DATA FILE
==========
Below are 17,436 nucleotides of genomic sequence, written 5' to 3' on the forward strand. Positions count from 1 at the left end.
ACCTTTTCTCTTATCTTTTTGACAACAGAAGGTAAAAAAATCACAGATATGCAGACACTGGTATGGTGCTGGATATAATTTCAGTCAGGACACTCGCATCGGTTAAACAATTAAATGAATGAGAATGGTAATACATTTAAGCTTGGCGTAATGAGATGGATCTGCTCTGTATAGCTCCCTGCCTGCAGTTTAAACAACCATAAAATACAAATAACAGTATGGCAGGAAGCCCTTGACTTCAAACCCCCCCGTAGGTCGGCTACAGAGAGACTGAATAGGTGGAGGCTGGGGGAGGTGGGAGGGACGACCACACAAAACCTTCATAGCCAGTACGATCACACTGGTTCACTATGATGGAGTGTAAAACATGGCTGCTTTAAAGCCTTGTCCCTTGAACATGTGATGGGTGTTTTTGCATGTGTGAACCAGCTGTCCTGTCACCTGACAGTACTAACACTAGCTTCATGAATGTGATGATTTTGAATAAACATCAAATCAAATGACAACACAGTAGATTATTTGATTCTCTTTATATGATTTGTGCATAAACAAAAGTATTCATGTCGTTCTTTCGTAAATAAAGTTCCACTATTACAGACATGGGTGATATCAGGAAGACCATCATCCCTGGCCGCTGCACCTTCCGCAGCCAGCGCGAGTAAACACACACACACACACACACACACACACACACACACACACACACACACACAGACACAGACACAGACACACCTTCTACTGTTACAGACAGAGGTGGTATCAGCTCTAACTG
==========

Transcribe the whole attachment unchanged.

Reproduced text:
Below are 17,436 nucleotides of genomic sequence, written 5' to 3' on the forward strand. Positions count from 1 at the left end.
ACCTTTTCTCTTATCTTTTTGACAACAGAAGGTAAAAAAATCACAGATATGCAGACACTGGTATGGTGCTGGATATAATTTCAGTCAGGACACTCGCATCGGTTAAACAATTAAATGAATGAGAATGGTAATACATTTAAGCTTGGCGTAATGAGATGGATCTGCTCTGTATAGCTCCCTGCCTGCAGTTTAAACAACCATAAAATACAAATAACAGTATGGCAGGAAGCCCTTGACTTCAAACCCCCCCGTAGGTCGGCTACAGAGAGACTGAATAGGTGGAGGCTGGGGGAGGTGGGAGGGACGACCACACAAAACCTTCATAGCCAGTACGATCACACTGGTTCACTATGATGGAGTGTAAAACATGGCTGCTTTAAAGCCTTGTCCCTTGAACATGTGATGGGTGTTTTTGCATGTGTGAACCAGCTGTCCTGTCACCTGACAGTACTAACACTAGCTTCATGAATGTGATGATTTTGAATAAACATCAAATCAAATGACAACACAGTAGATTATTTGATTCTCTTTATATGATTTGTGCATAAACAAAAGTATTCATGTCGTTCTTTCGTAAATAAAGTTCCACTATTACAGACATGGGTGATATCAGGAAGACCATCATCCCTGGCCGCTGCACCTTCCGCAGCCAGCGCGAGTAAACACACACACACACACACACACACACACACACACACACACACACACACACAGACACAGACACAGACACACCTTCTACTGTTACAGACAGAGGTGGTATCAGCTCTAACTG